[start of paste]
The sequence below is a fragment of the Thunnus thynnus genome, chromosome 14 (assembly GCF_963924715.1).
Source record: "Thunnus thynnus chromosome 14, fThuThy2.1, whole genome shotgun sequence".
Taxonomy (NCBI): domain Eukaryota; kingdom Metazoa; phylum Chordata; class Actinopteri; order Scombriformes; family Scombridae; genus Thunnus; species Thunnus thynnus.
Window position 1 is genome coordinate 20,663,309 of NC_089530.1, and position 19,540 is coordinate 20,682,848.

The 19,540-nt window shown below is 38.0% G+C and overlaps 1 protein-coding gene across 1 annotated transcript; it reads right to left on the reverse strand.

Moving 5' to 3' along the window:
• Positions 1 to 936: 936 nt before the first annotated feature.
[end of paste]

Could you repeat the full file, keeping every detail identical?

The sequence below is a fragment of the Thunnus thynnus genome, chromosome 14 (assembly GCF_963924715.1).
Source record: "Thunnus thynnus chromosome 14, fThuThy2.1, whole genome shotgun sequence".
Taxonomy (NCBI): domain Eukaryota; kingdom Metazoa; phylum Chordata; class Actinopteri; order Scombriformes; family Scombridae; genus Thunnus; species Thunnus thynnus.
Window position 1 is genome coordinate 20,663,309 of NC_089530.1, and position 19,540 is coordinate 20,682,848.

The 19,540-nt window shown below is 38.0% G+C and overlaps 1 protein-coding gene across 1 annotated transcript; it reads right to left on the reverse strand.

Moving 5' to 3' along the window:
• Positions 1 to 936: 936 nt before the first annotated feature.